I just got into electric flight myself and bought a stryker...yeah that was a bad idea, I crashed it on my first attempt after getting about 30ft in the air. You need a huge field to fly that kind of a plane, preferrably one without a soccer team playing in it (another bad idea). I nosed dived the plane intentionally because i did not want to risk maiming anyone...My strycker is only lightly damaged even after a 30 foor nose dive. I also own an airhogs aeroace. Its vrtually indestructible, and helps orient yourself to flying but is just basic up down right and left. What can u expect for 30 bucks? Last week I got a killer deal on an aerobird challenger off of ebay (it was like 88bucks shipped), this is what I am currently building my skills on and it is what I recommend as a beginner for a first plane after an aero ace. I crashed the challenger at least 6 times and she was still going. So buy those two planes, and use the left over money for spare parts for the challenger or better yet extra batteries so you can fly longer.
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Old 05-08-2006, 04:11 AM
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Default RE: Have $200 to spend...What plane to buy?

ORIGINAL: Leo L

Starting with a 4-channel plane is not a good idea. When you are first learning how to fly, there are so many things happening at the same time, that require your instant input, it becomes very easy to get confused, which typically leads to a crashed plane. What you want to do is minimize the number of decissions that you need to make, while maximizing the amount of time that you have available to you for making those decissions. Consider when you try driving a car for the first time: is it easier to learn by driving an automatic in an empty parking lot or by driving a 4 speed on a hairpin mountain road?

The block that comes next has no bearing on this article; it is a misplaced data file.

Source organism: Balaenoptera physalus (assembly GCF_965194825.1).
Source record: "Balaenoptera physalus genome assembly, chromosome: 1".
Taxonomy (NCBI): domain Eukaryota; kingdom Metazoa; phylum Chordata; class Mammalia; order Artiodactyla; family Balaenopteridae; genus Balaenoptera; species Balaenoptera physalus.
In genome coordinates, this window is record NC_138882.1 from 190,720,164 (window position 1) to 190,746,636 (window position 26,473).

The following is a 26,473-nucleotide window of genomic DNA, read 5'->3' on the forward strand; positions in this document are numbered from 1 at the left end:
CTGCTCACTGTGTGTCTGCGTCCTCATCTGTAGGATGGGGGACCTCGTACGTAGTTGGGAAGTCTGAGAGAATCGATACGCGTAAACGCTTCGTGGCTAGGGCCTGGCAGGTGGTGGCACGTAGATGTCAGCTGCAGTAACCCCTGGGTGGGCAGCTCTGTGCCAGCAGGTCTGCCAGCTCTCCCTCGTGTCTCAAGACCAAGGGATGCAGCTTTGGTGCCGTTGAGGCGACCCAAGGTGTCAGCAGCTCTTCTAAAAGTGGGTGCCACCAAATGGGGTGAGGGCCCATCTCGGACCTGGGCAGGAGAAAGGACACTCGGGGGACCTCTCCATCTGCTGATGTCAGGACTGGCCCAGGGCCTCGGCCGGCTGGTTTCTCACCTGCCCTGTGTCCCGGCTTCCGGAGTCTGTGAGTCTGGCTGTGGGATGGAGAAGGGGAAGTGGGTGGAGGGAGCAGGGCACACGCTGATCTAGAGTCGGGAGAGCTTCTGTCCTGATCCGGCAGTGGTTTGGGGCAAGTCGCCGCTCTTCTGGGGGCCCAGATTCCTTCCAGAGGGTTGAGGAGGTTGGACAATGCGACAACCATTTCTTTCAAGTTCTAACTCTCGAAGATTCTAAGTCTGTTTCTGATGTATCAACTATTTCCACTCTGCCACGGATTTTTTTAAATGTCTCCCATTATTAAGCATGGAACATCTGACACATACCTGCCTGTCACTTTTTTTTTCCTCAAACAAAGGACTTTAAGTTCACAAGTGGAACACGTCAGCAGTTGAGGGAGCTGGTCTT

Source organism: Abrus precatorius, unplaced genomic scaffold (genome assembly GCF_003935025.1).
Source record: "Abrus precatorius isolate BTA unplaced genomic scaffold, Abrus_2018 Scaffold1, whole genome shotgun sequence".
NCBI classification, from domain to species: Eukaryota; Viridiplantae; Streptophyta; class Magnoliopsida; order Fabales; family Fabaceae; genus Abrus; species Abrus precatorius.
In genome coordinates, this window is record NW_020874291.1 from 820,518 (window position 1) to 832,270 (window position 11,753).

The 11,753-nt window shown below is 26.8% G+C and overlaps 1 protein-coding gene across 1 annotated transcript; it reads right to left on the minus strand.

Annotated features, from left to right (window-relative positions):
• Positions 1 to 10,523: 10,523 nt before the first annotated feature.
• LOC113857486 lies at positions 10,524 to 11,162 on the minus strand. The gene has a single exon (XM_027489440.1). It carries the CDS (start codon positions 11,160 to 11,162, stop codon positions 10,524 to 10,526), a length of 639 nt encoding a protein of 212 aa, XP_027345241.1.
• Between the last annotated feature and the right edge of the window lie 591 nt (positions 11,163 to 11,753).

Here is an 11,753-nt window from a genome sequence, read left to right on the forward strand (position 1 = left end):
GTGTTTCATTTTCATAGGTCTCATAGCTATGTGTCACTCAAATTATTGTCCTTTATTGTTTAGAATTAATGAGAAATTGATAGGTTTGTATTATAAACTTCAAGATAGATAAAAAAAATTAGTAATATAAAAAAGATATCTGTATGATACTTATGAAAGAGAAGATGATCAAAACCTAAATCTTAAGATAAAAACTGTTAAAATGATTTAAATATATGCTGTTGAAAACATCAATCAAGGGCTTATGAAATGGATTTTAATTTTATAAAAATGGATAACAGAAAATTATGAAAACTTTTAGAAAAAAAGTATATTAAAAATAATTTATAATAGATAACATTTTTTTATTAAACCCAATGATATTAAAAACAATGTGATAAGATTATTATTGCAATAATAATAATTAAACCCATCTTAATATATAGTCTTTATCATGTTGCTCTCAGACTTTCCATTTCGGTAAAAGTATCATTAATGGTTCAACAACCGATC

For this reason, the Slow-Stick or Slow-V are the best choices for a beginner. They are both 3-channel planes and, quite frankly, are rather ugly. But they fly very slowly, as their name imlies, which gives the beginning flyer the most amount of time to figure out what control inputs are needed for every situation. They are both excellent planes: the Slow Stick is an ARF (almost ready to fly) and requires you to buy the transmitter and receiver seperately. The total cost will exceed your budget, but many people prefer to start with a good quality radio right away. The Slow-V is an RTF (ready to fly) which comes with everything you need in the box and will fall within your budget limitations. The only downside is that some people have compleined about the quality of the electronics and the fact that the frequency used is 27mhz, which can lead to interference from R/C toys that people might be using nearby. I have seven planes from HobbyZone/ParkZone, all on 27mhz, and have not had any problems with the quality of the electronics, nor with interference. I suppose that fact that I fly my planes early in the mornings, when most kids are still sleeping, has helped in this regard.

Whatever you decide upon, remember that as a beginner you must fly when there is NO WIND. Good louck and let us know what you select.
A 4ch is no harder to fly than a 3ch. Either way you are only using 2 controls to fly. Rudder and elevator or aileron and elevator.

Most gas flyers start out on 4ch planes. People can be a little nutty in the electric world thinking the less ch, the easier to fly. I guess they have shocked themselves badly doing the electric motor water breakins. IMAO.
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Old 05-08-2006, 09:36 AM
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Default RE: Have $200 to spend...What plane to buy?